Speech & Language

There are lots of ways to build your child's vocabulary, and they don't need to be complicated. Vocabulary refers to the set of words that a child knows. Vocabulary can be split into two types: receptive vocabulary and expressive vocabulary. A child’s receptive vocabulary consists of the words the child understands when he/she hears or reads them. A child’s expressive vocabulary consists Read more

By Grace Adams, Speech Pathologist Asking and answering 'Wh-' questions is a key part of language development. Children must be able to understand questions in order to have a conversation and pass on information to others. Starting to ask and answer 'Wh-' questions is a milestone that most children start to reach between the age of 1 and 2 years, and they'll continue to develop their Read more

By Renee Irving-Lee, Children’s Book Author © 2019 Learning Links Speech and language development is a critical step in nurturing the foundation of communication, self-expression and literacy. Children develop speech and language skills at vastly different rates, and sometimes this can leave parents worried about their own child’s development, particularly if they seem to be speaking Read more

Social cues are the pieces of information we subconsciously know without ever being explicitly taught them. These pieces of information are usually the unwritten rules or customs, the nuances of social communications or the assumptions and expectations we’re aware of within different contexts. Social cues and codes are learnt from an early age through observation of repeated behaviours within Read more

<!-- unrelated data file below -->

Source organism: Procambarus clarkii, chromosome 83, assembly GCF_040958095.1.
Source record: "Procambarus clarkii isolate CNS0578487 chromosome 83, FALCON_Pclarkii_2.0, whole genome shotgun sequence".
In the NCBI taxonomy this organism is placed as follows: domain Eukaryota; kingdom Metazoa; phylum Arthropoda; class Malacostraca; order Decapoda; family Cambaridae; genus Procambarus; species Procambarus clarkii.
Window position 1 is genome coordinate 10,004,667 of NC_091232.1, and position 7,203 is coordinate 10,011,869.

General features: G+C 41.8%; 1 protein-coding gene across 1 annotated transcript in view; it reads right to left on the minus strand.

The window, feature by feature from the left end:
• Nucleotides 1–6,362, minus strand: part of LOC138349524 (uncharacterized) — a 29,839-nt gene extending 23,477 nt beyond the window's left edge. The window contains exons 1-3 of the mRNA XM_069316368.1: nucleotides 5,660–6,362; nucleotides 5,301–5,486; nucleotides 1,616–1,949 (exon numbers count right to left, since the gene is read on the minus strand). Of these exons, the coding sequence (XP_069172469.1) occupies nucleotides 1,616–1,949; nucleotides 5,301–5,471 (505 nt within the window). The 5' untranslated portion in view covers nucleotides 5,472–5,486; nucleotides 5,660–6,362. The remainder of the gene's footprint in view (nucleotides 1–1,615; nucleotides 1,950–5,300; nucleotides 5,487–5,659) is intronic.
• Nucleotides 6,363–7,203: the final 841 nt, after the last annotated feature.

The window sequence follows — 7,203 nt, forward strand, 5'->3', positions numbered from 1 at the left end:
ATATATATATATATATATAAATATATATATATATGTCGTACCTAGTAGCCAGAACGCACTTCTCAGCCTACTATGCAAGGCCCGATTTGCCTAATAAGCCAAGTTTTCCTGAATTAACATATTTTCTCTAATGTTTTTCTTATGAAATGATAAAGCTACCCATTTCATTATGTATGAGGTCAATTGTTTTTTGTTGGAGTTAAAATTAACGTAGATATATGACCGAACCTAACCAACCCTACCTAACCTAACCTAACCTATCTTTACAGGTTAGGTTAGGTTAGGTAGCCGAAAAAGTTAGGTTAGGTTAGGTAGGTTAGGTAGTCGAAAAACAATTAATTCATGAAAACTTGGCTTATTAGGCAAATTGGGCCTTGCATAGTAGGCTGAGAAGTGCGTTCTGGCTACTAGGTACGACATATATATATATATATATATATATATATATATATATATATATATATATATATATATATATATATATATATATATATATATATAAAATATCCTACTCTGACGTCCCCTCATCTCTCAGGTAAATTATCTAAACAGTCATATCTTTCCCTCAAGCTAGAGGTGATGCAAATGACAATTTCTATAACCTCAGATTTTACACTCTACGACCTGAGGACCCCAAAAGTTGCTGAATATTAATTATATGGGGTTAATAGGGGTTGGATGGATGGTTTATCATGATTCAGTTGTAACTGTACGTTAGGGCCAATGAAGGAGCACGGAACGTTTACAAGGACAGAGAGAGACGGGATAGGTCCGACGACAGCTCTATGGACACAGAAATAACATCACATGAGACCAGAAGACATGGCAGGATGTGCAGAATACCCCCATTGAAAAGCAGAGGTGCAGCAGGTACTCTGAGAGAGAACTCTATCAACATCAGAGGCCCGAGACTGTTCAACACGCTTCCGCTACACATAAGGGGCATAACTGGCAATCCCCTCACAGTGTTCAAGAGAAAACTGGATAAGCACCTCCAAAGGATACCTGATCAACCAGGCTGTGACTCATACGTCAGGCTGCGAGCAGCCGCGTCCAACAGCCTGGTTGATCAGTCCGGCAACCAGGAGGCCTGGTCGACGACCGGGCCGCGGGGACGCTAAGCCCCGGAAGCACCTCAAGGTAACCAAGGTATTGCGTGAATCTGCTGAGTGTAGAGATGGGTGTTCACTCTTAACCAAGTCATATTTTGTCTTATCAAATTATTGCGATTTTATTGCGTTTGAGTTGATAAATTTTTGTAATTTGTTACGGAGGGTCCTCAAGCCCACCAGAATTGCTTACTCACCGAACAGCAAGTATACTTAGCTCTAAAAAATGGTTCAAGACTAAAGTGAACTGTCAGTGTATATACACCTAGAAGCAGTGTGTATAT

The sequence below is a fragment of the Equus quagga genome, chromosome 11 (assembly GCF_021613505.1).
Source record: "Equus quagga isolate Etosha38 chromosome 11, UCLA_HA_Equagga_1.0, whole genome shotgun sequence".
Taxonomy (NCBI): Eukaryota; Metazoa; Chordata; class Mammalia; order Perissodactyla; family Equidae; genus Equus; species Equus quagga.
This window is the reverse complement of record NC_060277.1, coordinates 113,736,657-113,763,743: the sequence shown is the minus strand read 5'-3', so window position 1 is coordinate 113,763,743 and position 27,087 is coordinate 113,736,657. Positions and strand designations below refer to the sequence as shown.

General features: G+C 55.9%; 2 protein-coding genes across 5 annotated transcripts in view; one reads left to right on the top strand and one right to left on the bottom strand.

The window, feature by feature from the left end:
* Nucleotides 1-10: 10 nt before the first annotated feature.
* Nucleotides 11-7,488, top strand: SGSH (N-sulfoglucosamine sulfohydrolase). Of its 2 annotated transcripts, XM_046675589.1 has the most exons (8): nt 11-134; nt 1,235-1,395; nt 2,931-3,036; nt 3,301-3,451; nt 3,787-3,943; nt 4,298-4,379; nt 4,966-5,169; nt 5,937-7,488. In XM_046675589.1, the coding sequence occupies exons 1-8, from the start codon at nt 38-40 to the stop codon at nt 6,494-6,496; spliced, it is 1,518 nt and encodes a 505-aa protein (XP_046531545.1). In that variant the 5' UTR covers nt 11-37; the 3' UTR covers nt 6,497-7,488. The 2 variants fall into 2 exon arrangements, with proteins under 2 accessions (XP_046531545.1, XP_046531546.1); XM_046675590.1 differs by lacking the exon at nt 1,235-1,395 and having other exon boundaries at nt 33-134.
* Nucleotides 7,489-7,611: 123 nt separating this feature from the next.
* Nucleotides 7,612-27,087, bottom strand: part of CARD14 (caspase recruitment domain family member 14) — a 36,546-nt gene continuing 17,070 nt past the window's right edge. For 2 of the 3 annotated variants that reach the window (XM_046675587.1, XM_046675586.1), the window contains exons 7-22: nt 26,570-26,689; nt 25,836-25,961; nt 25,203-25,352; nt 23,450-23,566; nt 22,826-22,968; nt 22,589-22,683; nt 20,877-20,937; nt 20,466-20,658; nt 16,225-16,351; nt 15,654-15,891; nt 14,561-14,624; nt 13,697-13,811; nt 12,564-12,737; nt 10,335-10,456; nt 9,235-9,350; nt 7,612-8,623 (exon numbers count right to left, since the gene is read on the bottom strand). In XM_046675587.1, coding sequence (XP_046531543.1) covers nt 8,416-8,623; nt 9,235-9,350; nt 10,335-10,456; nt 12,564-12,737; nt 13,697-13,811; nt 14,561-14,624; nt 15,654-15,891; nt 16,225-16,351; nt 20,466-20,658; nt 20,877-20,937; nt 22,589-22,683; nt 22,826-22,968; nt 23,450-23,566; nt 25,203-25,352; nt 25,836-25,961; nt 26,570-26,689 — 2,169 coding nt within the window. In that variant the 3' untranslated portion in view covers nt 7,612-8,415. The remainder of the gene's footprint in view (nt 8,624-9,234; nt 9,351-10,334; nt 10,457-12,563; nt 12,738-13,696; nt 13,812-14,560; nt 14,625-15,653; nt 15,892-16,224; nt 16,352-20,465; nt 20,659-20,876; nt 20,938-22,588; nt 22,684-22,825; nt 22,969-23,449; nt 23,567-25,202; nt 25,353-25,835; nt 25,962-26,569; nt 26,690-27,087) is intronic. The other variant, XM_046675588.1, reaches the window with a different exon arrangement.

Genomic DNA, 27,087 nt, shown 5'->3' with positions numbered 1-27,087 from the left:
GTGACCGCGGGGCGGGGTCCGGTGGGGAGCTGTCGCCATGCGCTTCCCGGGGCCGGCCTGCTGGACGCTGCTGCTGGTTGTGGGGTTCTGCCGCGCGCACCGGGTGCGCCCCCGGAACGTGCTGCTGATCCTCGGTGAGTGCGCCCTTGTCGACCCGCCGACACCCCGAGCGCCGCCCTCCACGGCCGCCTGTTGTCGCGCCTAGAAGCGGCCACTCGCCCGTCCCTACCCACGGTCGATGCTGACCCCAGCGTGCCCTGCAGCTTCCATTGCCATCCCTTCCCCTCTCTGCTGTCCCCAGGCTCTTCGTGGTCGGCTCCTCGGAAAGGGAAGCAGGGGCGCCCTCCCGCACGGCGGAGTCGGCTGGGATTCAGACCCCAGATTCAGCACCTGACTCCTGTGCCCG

Stuttering Information

Speech & Language

Stuttering usually starts when children are two or three years old and almost always before five. It may start suddenly or develop gradually over days or weeks. Occasionally, children's stuttering seems to begin overnight. It is common for stuttering to fluctuate from day-to-day or from one conversation to the next for no obvious reason. Parents often report that their children stutter more Read more

Using these strategies can help your child develop their language skills. FACE your child and get down to their level, e.g. on the floor or at the table. OBSERVE and follow their interests. Join in with what they’re doing or talking about. WAIT for your child to do or say something first (a sound, word or action). Then respond to Read more

It is increasingly important to understand the importance of supporting bilingual children in early childhood. Australia is a country increasingly made up of people speaking different languages so it is vital that we understand how we can support English as a second language in children. Types of bilingualism There are many definitions of bilingualism; however, most Read more

Stuttering

Speech & Language

Stuttering is a motor speech disorder, characterised by various interruptions to the smooth flow of speech. Stuttering usually starts when children are two or three years old and almost always before five years of age. It may start suddenly or it may develop gradually over days or weeks. Occasionally, parents report that their children’s stuttering began overnight. It is common for Read more